The thing is, you're arguing over your time's worth and making sure you pc works.

If you go from the lower end of the spectrum, to the higher end (my dad to workstations for example) you can see that only an extremely small amount of people have the need for Macs. Do you need a mac for your job? if you then yes, go for it. If not, then don't buy one because its a trend. Seriouly, I feel like i'm a time traveller with what I'm hearing. If this was 2000 maybe, I'd say you were right. But as it stands, windows is just as stable as os X.

What exactly do you see that makes you say that W7 takes forever to work with ? Apart from the fact that you're using an XP machine with god knows how old hardware?

Are you worried about catching viruses from windows and not getting any from macs? Not to mention that mac viruses are not as non-existant as 2000, its not so hard to handle them in windows 7 either. Hardware related, its exactly the same propability to break something. Your time? I leave my own pc running almost indefinetly, restarting it only when windows need an update. I come into the house, shake the mouse and I'm ready to go. How is that different from your apple?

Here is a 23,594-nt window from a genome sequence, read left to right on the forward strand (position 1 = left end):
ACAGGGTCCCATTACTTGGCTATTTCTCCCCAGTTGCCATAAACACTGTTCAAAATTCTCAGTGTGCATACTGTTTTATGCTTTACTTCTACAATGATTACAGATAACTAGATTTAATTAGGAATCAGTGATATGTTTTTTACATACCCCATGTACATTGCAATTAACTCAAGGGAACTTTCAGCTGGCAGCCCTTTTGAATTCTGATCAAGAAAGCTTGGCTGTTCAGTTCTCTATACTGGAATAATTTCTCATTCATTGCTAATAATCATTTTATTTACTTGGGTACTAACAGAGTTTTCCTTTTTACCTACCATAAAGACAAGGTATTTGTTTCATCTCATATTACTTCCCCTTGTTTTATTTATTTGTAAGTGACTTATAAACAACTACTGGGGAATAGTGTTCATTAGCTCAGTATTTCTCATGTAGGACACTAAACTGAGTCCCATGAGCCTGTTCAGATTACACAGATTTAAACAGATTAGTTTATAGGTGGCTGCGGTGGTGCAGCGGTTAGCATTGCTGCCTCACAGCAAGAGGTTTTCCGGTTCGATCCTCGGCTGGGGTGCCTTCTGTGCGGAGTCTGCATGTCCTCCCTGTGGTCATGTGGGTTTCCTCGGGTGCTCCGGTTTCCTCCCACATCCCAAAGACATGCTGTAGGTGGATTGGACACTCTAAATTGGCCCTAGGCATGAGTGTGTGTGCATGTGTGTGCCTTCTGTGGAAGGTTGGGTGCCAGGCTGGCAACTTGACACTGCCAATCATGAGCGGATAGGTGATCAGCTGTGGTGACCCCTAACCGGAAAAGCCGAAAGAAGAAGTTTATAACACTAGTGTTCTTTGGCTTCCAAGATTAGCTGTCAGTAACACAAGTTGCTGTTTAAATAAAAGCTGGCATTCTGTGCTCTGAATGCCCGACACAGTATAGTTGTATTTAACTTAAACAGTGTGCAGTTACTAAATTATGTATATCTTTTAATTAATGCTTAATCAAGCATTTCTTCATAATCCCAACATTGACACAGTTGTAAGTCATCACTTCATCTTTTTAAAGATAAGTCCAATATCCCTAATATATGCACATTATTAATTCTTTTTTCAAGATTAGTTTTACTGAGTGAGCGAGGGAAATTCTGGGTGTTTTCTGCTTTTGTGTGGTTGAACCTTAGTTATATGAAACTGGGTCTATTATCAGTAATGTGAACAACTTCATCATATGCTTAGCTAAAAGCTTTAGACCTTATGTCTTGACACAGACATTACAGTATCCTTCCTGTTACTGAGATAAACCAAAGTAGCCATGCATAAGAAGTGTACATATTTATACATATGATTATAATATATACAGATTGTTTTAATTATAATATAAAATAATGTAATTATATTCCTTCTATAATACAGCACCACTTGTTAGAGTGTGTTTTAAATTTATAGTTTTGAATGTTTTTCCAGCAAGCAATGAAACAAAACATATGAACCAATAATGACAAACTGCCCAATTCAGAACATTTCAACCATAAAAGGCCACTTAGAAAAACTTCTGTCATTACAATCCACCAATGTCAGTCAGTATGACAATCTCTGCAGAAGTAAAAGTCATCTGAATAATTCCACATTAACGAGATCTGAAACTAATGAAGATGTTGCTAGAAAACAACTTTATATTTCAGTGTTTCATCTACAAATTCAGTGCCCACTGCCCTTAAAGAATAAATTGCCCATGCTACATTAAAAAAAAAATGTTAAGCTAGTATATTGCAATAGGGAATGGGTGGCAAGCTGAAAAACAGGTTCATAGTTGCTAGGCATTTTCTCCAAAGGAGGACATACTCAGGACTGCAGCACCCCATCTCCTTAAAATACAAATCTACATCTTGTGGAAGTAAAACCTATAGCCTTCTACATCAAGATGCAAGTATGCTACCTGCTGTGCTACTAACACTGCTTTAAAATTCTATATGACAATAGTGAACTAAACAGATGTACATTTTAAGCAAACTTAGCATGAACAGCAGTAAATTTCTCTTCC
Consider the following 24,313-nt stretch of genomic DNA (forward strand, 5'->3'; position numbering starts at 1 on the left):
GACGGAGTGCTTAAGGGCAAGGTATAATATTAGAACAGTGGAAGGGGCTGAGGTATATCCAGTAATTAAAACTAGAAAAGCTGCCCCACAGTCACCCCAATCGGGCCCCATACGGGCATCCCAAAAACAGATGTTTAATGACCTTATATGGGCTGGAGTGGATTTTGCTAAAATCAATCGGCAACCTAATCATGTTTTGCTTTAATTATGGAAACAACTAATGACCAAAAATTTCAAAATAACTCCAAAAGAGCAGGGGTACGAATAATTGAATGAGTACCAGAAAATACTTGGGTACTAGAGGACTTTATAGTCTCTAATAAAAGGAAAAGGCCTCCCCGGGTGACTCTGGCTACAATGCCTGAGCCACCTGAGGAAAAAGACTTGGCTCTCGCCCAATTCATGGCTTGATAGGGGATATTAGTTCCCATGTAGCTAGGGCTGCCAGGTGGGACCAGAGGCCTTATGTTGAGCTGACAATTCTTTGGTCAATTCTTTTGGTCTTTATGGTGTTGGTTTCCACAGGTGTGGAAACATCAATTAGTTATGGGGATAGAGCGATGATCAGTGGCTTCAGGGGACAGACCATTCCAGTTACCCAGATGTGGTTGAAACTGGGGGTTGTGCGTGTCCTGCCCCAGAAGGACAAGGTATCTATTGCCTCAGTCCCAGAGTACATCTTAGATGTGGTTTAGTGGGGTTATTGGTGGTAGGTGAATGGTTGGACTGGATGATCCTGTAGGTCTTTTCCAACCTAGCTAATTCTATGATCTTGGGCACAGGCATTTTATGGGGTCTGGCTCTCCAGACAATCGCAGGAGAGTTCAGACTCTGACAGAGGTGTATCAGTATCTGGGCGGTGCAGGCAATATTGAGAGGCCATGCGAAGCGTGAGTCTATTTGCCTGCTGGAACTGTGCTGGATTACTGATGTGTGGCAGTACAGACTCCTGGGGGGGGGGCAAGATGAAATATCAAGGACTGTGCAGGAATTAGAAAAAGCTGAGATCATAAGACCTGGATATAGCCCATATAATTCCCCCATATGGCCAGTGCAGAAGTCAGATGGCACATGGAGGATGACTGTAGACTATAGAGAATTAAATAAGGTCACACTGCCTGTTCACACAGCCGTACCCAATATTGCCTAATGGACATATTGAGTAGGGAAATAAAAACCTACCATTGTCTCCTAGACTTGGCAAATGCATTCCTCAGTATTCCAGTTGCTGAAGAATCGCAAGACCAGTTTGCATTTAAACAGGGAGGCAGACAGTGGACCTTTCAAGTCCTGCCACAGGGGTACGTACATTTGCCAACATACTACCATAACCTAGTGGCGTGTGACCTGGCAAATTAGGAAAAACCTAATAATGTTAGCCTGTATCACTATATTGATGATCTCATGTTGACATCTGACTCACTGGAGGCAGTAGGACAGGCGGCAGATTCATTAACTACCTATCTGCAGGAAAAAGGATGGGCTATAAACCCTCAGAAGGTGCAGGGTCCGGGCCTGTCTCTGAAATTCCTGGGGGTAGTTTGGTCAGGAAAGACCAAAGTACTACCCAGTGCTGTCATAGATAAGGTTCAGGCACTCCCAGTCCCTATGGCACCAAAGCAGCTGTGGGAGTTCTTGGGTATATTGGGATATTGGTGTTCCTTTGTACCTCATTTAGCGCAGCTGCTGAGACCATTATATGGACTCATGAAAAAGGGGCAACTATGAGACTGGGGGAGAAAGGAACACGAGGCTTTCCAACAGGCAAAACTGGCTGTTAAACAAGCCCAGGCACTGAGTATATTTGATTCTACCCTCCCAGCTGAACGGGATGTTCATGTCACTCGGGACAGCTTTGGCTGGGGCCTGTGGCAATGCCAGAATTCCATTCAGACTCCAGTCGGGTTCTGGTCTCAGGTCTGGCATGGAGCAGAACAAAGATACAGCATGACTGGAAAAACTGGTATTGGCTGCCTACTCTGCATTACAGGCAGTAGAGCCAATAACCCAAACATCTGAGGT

What it boils down to. You are an informed user. You have your reasons to use a Mac. I'm not saying YOU shouldn't use a mac because your reasons are wrong. I'm saying the 20year old hipster who spends x amount on an macbook to sit at starbucks shouldn't buy one.